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Akkurat
post Jul 15 2009, 19:34
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Maybe.. wouldn't be the first case either. I thought that it's was well established already that IMHO at least 3 issues affect this a. hole issue (correct me if I'm wrong):

1) What the copy protection is interpreted to protect; is it supposed to prevent just digital copying, making a digital copy, in general copying, etc.
2) The law. (Copyright & possible separate law about breaking protections)
3) How the law is interpreted.

If you want my opinion, I can't answer yes/no, I'd say that the judgement would have to be made just by looking at the copyright law (reason: I'm currently thinking that the protection issue should be considered as "making digital copies"). Honestly though, these questions are too hard (especially to a non-lawyer/law expert) and since I'm not in a position to make a precedent judgement, I don't have to stress about making a clear decision. Hopefully this makes sense.
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carpman
post Jul 15 2009, 20:29
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Yes, we have to follow laws that only lawyers understand, and as lawyers like to tell you, not understanding the law is no defense. Sounds like some kind of Kafkaesque racket to me. I'm rapidly coming to the conclusion that the devil is not in the detail, the devil IS the detail.

C.

This post has been edited by carpman: Jul 15 2009, 20:30


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Akkurat
post Aug 16 2009, 15:46
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Any progression? Is the Dutch law clear about this issue? I'm interested to see what's the final verdict.
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Garf
post Aug 18 2009, 00:01
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QUOTE (Akkurat @ Aug 16 2009, 16:46) *
Any progression? Is the Dutch law clear about this issue? I'm interested to see what's the final verdict.


What part of post 28 is not clear to you? (Discussion about) circumventing copyright protections is illegal and not allowed.
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Akkurat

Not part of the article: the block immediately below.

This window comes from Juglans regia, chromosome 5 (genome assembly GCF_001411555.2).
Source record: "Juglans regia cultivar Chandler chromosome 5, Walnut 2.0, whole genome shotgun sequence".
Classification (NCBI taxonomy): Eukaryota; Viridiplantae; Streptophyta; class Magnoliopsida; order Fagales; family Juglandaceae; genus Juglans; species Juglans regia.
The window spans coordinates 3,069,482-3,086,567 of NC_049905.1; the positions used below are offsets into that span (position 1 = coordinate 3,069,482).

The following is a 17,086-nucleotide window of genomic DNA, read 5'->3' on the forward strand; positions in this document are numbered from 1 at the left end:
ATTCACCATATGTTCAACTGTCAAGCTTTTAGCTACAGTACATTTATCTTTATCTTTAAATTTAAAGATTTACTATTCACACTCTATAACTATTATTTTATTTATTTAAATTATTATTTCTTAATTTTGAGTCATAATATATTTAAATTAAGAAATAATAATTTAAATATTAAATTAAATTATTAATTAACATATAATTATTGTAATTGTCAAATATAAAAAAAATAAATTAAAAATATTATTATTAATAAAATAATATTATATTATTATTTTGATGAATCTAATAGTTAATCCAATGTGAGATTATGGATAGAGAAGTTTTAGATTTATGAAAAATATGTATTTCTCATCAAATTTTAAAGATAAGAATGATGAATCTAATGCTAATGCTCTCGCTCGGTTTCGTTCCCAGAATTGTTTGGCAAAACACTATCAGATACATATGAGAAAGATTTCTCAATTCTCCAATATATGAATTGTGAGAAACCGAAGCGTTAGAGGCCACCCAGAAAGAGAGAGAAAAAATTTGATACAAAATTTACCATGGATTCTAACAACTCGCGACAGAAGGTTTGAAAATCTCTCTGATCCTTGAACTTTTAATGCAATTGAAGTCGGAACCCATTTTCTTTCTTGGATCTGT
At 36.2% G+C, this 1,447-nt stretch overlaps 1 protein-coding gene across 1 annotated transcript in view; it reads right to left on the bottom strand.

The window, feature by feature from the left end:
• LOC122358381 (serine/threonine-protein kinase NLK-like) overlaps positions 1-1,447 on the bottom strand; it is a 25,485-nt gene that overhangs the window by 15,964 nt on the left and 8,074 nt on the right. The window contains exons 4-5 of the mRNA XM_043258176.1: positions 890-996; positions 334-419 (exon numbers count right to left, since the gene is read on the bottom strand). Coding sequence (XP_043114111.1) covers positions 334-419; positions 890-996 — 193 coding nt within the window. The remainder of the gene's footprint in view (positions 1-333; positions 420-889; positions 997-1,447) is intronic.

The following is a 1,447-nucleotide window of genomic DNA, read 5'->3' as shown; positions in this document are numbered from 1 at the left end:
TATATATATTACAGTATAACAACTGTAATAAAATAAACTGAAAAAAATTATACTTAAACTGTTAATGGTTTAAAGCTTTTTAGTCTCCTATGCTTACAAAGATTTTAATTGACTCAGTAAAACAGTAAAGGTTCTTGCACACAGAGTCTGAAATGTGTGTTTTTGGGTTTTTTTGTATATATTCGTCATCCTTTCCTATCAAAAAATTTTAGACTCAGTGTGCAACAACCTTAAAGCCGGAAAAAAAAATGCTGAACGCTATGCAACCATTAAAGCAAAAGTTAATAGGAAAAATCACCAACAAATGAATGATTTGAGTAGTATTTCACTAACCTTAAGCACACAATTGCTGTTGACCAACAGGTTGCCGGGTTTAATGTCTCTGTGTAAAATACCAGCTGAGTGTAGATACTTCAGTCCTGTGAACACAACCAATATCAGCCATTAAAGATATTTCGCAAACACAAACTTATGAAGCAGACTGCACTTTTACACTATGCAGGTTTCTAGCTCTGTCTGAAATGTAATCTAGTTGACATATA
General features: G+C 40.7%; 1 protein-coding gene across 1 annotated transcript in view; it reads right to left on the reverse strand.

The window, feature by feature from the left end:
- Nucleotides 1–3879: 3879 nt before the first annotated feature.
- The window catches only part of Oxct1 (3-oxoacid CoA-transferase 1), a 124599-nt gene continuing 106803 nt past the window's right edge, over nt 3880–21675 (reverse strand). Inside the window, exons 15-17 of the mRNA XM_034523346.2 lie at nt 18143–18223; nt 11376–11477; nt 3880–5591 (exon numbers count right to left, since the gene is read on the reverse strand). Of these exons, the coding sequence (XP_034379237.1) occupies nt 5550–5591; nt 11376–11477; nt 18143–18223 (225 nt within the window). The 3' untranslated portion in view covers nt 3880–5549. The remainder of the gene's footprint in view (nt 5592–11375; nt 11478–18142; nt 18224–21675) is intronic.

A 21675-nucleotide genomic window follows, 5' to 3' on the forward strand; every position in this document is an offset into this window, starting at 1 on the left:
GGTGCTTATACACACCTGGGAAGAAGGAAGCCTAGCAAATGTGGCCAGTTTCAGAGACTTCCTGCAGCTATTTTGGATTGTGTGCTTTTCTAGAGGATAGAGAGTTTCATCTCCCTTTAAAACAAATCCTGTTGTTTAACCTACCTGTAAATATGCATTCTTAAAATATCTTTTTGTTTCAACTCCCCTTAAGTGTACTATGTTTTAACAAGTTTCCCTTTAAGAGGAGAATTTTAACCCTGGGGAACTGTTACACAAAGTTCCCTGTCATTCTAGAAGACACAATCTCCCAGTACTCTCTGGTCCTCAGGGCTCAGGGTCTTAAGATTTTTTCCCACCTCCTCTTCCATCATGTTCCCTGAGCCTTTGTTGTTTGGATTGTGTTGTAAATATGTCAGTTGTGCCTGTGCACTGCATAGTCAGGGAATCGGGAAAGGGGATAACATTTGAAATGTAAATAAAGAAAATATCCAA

post Aug 18 2009, 00:35
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That post was written by greynol, and IIRC he said at some point that he doesn't have the rights to make a decision, it's up to admins.

In post #7 you wrote:

QUOTE
The question is what the Dutch law says about (avoiding) copyright protections. They might have similar provisions in their copyright law. Or they might not. I would be interested in (verifiable) feedback on this matter, so we can consider whether the TOS needs revision.

I guess the greynol info was enough for you but at least I was left hanging without final answer. EDIT: .. from an user who has the rights to do such decisions.


Also, forgot in my previous post, some of us hoped for an answer to the "analog hole" question from admins:

QUOTE (Akkurat @ Jul 15 2009, 02:48) *
QUOTE (pawelq @ Jul 14 2009, 22:32) *
But proposing using the analog hole in my opinion does not violate the "How to bypass protection metodologies" part of #9. It may break the "or how to otherwise violate laws" part, but this really depends on which country's laws govern the board,

I see it like this: analog bypassing violates the #9 IF the analog hole is used to copy protected media only (thus vinyl and "normal" CD's are not affected). Thank god we don't have the rights to decide this, right? smile.gif EDIT: It would be nice if admins who decide these things could comment on this issue if the "How to bypass protection metodologies" stays in the TOS. Thanks.


This post has been edited by Akkurat: Aug 18 2009, 00:40
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kiit
post Aug 18 2009, 01:04
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Hmm, my understanding of the technology is that to play a cd is to make an electronic copy of it in the hardware then convert that into an analog signal sent to the speakers... so is just playing a CD in fact violating the copyright?